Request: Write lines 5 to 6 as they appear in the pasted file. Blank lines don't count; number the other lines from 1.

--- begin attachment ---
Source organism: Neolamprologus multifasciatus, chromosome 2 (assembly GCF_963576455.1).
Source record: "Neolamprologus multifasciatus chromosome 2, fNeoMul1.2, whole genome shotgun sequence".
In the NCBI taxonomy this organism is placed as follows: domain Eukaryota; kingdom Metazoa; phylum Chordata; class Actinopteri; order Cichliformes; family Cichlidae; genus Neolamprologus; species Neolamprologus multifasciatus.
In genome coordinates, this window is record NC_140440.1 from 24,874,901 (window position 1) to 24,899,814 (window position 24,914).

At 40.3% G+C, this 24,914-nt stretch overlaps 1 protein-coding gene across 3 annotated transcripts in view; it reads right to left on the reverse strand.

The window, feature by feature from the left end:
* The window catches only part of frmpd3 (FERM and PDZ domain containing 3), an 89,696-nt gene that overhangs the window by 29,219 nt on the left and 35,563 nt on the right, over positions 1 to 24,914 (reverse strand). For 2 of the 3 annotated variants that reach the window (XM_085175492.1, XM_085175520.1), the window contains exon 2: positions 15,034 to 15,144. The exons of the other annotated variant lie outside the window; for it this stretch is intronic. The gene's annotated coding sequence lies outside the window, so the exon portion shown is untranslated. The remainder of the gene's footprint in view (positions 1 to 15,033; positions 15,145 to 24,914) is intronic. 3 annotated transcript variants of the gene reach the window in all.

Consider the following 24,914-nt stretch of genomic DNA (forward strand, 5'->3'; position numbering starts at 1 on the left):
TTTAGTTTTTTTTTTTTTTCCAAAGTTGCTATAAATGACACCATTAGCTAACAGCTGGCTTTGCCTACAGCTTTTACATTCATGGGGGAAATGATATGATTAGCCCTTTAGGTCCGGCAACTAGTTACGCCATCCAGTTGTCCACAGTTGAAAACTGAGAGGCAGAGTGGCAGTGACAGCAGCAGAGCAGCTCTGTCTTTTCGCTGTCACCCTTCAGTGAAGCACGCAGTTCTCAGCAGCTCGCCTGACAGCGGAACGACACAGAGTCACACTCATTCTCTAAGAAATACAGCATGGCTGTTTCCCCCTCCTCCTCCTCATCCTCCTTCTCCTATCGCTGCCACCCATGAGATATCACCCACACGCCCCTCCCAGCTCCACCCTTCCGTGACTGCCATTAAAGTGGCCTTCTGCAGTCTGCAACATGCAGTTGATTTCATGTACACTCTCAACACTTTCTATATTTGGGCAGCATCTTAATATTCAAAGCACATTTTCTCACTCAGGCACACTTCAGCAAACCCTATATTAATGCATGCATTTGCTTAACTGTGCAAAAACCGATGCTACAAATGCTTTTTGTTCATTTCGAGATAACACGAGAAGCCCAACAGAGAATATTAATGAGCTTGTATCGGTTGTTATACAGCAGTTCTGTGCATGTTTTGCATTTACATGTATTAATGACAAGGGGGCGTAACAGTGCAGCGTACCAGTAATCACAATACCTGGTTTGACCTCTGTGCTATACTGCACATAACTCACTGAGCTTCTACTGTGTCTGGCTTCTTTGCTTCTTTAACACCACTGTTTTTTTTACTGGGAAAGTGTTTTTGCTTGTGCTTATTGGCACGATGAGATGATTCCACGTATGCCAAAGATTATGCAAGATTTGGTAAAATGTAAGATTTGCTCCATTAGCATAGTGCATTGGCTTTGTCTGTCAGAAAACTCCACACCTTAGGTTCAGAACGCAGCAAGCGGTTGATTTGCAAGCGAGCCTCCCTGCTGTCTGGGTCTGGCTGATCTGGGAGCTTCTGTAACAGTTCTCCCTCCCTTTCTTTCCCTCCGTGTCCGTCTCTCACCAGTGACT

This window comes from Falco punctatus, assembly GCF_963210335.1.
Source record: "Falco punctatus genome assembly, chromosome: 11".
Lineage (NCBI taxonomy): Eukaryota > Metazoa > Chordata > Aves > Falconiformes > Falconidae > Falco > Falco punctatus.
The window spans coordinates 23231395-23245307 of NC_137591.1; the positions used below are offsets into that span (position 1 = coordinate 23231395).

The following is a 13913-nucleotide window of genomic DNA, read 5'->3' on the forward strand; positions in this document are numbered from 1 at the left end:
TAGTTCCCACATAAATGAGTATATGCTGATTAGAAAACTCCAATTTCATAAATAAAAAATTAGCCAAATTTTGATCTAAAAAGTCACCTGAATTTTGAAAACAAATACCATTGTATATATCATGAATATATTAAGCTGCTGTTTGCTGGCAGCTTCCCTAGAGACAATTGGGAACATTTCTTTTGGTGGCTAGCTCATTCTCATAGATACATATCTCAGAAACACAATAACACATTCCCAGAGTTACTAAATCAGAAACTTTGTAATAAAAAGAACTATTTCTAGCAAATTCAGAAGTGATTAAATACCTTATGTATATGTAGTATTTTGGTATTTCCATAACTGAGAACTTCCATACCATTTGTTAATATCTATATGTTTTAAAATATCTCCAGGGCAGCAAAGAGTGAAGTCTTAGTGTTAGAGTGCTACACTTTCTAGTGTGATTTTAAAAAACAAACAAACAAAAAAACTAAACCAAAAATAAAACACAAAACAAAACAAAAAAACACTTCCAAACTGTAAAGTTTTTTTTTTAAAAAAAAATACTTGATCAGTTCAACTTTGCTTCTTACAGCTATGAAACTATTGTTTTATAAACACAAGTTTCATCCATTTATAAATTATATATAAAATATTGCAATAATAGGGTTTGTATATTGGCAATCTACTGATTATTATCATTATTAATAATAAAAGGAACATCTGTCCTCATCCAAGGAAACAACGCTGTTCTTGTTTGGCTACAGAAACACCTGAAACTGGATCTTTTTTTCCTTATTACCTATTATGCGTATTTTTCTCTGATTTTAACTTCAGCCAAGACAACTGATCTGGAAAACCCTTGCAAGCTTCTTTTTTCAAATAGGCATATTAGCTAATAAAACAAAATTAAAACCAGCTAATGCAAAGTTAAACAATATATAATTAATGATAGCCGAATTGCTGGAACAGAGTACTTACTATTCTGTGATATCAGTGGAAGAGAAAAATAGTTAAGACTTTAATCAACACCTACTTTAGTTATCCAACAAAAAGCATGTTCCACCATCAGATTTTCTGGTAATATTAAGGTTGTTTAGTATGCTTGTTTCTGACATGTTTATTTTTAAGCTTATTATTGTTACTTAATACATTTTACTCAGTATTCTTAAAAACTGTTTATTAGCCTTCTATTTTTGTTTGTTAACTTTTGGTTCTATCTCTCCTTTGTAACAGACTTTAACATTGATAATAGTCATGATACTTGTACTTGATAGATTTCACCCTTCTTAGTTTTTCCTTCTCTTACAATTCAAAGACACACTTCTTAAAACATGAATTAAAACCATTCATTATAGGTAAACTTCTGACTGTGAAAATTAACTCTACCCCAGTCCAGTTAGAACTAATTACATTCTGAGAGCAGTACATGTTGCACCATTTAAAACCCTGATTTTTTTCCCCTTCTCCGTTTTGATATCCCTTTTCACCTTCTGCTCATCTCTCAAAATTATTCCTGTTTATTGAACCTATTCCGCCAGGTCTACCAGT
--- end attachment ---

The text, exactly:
At 40.3% G+C, this 24,914-nt stretch overlaps 1 protein-coding gene across 3 annotated transcripts in view; it reads right to left on the reverse strand.

The window, feature by feature from the left end: